Overall, Bec wasn’t as bad as she had been on the previous Sunday, but I was relieved that we had our acupuncture vet, Lindsay Brazil, visiting that evening. Lindsay knew Bec well as she had been treating her for around a year. In fact, it was Lindsay who found the mammary tumour during one of her treatment sessions. She noticed how fragile Bec seemed. Normally, being a tough working sheep dog, Bec can’t be doing with attention. But on this occasion, she lay down and let Lindsay carry out a very gentle acupuncture session using tiny acupuncture needles normally used for cats, such was Bec’s delicate state.
Lindsay left the house quietly. “Let me know how she is in the morning,” she said, giving me a hug. We both thought I would be making a difficult decision very soon.
Friday morning came and, with the sun brightly shining, we headed out into the garden. As I opened the door, I had the usual argy-bargy with both dogs trying to get through first to bark at the pigeons…. WAIT!….. BOTH the dogs? Yes, really…! Bec was shoving past me to get out through the door with her daughter. Off she went like a little round show hunter horse, tail circling, back legs stiff and pokey, but most definitely cantering down the garden!
I just couldn’t believe it. Utter transformation… what else can I say? I took this video, so you can see what a difference the combined treatments made.
I say combined because over the following months, we noticed that having Scenar followed by acupuncture seemed to produce a greater result than using either treatment singly. We found too that alternating Galen Myotherapy and acupuncture also provided a better result than using the therapies on their own. We knew that we were dealing with an elderly dog in slow decline so we always held realistic expectations. However, by using a combination of these treatments, we managed to keep Bec mobile for several months. Here she is 36 hours after the previous video and five days after start of her new combined treatment that began with the Scenar session.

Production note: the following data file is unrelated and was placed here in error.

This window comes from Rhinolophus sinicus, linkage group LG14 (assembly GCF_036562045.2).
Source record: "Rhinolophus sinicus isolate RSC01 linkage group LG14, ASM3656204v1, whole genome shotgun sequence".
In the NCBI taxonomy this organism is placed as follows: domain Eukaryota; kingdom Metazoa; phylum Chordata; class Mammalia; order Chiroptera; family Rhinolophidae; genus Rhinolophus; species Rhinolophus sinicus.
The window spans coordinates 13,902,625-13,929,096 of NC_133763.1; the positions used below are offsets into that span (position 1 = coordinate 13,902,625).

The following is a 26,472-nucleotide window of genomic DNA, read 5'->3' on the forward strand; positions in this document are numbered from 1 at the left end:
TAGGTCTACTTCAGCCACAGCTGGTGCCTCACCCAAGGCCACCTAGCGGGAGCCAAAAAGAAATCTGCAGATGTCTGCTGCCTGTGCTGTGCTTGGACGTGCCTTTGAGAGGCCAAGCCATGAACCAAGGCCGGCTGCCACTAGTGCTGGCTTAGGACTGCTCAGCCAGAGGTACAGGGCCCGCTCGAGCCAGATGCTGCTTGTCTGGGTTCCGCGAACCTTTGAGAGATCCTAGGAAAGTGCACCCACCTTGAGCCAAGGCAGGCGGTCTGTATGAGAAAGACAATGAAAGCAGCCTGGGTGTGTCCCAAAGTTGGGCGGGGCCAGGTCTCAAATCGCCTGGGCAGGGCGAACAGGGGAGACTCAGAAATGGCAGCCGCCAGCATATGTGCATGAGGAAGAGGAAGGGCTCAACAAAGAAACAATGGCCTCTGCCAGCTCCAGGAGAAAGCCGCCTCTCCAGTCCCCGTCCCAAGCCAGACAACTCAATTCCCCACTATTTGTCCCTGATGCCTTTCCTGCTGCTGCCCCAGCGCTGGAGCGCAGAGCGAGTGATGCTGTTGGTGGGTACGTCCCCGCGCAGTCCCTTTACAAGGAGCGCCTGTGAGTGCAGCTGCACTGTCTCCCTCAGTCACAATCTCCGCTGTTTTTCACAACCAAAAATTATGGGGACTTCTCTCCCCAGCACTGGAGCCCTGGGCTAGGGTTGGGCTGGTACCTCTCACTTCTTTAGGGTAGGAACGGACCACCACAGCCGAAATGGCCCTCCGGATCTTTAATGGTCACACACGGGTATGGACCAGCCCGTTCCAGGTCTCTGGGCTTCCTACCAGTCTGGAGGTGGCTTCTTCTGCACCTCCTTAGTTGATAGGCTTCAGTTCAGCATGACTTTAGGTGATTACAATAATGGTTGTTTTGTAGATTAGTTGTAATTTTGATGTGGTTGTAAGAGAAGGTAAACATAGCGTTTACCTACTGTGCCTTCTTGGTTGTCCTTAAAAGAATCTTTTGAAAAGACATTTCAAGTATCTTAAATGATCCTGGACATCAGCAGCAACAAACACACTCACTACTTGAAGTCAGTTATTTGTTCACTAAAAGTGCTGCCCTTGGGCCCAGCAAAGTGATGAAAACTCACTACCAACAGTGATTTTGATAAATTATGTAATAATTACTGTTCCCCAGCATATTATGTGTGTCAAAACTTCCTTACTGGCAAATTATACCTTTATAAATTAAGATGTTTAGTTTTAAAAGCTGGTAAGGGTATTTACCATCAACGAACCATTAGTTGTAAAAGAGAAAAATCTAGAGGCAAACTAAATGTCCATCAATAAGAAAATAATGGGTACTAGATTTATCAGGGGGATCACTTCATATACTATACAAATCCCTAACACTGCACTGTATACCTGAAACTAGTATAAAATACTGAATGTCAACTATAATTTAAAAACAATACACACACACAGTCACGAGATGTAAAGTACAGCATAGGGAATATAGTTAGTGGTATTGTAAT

Here is Bec nine days after treatment started and 12 days after the first video in this article. She is playing in the fields, so happy to be out and chasing her daughter again.
This is a real story of integrated veterinary care. Bec’s quality of life in those last months was transformed by using a combination of pain relief and complementary therapies. Without these extra treatments, I think our decision would have been to put her to sleep once she showed that marked drop in the quality of her life. I am so grateful to all the vets and practitioners who were prepared to work together for the good of Bec. Thanks to them, she went on to enjoy a mobile and very happy life until the mammary cancer took her three months later. It was during that final time that homeopathy held its own in managing her pain and discomfort, but that’s another story!
“I’m one of the founder members of CAM4animals and was affected in my work as a mentor for Homeopathy At Wellie Level and in the care for my animals when the RCVS statement on CAM was released. I have worked as a qualified natural health practitioner for over 25 years, using various CAM therapies with my children, myself and my own animals. I work closely with farmers using holistic farming practices and see the benefits first hand. Using integrated healthcare with my animals is now second nature. I am equally thankful for my conventional and holistic vets and animal practitioners.”
Disclaimer – This blog was created by a guest author. CAM4Animals has reproduced this in good faith but cannot be held responsible for any inaccuracies of information in it or any use you make of this information.
The veterinary Surgeon’s Act 1966 restricts the treatment of animals (other than your own) by anyone other than a qualified vet. Always consult a veterinary surgeon if you are concerned about your animal’s health.